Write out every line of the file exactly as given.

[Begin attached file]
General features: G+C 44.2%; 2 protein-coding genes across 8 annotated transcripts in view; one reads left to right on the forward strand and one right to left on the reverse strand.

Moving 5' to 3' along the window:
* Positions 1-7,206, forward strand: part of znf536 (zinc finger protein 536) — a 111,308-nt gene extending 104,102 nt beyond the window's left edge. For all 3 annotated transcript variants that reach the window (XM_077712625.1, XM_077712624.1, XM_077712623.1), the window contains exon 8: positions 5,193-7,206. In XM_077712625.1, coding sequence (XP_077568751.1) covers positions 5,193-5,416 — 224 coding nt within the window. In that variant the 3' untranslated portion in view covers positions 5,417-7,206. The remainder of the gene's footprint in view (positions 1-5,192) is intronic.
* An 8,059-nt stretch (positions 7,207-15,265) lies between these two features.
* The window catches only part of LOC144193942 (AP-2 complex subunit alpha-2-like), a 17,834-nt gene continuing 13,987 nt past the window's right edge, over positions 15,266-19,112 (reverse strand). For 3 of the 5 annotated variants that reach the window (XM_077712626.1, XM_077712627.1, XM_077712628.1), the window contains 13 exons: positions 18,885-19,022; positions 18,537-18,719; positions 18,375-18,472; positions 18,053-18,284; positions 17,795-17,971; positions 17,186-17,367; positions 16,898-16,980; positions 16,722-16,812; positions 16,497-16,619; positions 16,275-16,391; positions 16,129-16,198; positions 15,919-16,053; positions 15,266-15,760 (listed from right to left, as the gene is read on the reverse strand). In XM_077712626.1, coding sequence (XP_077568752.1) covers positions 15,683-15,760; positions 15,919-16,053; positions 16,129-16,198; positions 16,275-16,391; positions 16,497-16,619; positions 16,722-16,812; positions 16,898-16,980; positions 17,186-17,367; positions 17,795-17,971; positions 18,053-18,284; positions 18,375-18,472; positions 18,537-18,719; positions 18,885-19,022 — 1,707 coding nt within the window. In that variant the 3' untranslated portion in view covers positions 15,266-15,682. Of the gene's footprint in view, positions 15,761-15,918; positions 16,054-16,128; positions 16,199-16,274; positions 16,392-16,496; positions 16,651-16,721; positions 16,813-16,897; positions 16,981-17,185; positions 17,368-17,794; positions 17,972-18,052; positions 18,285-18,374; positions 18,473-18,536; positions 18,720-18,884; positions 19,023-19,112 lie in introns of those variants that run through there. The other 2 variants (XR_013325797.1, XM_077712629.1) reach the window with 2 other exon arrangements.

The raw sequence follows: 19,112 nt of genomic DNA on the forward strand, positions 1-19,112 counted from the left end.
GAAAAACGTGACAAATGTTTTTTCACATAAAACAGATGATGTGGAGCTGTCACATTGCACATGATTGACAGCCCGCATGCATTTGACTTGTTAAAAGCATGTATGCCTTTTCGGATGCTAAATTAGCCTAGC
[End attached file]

General features: G+C 44.2%; 2 protein-coding genes across 8 annotated transcripts in view; one reads left to right on the forward strand and one right to left on the reverse strand.

Moving 5' to 3' along the window:
* Positions 1-7,206, forward strand: part of znf536 (zinc finger protein 536) — a 111,308-nt gene extending 104,102 nt beyond the window's left edge. For all 3 annotated transcript variants that reach the window (XM_077712625.1, XM_077712624.1, XM_077712623.1), the window contains exon 8: positions 5,193-7,206. In XM_077712625.1, coding sequence (XP_077568751.1) covers positions 5,193-5,416 — 224 coding nt within the window. In that variant the 3' untranslated portion in view covers positions 5,417-7,206. The remainder of the gene's footprint in view (positions 1-5,192) is intronic.
* An 8,059-nt stretch (positions 7,207-15,265) lies between these two features.
* The window catches only part of LOC144193942 (AP-2 complex subunit alpha-2-like), a 17,834-nt gene continuing 13,987 nt past the window's right edge, over positions 15,266-19,112 (reverse strand). For 3 of the 5 annotated variants that reach the window (XM_077712626.1, XM_077712627.1, XM_077712628.1), the window contains 13 exons: positions 18,885-19,022; positions 18,537-18,719; positions 18,375-18,472; positions 18,053-18,284; positions 17,795-17,971; positions 17,186-17,367; positions 16,898-16,980; positions 16,722-16,812; positions 16,497-16,619; positions 16,275-16,391; positions 16,129-16,198; positions 15,919-16,053; positions 15,266-15,760 (listed from right to left, as the gene is read on the reverse strand). In XM_077712626.1, coding sequence (XP_077568752.1) covers positions 15,683-15,760; positions 15,919-16,053; positions 16,129-16,198; positions 16,275-16,391; positions 16,497-16,619; positions 16,722-16,812; positions 16,898-16,980; positions 17,186-17,367; positions 17,795-17,971; positions 18,053-18,284; positions 18,375-18,472; positions 18,537-18,719; positions 18,885-19,022 — 1,707 coding nt within the window. In that variant the 3' untranslated portion in view covers positions 15,266-15,682. Of the gene's footprint in view, positions 15,761-15,918; positions 16,054-16,128; positions 16,199-16,274; positions 16,392-16,496; positions 16,651-16,721; positions 16,813-16,897; positions 16,981-17,185; positions 17,368-17,794; positions 17,972-18,052; positions 18,285-18,374; positions 18,473-18,536; positions 18,720-18,884; positions 19,023-19,112 lie in introns of those variants that run through there. The other 2 variants (XR_013325797.1, XM_077712629.1) reach the window with 2 other exon arrangements.

The raw sequence follows: 19,112 nt of genomic DNA on the forward strand, positions 1-19,112 counted from the left end.
GAAAAACGTGACAAATGTTTTTTCACATAAAACAGATGATGTGGAGCTGTCACATTGCACATGATTGACAGCCCGCATGCATTTGACTTGTTAAAAGCATGTATGCCTTTTCGGATGCTAAATTAGCCTAGC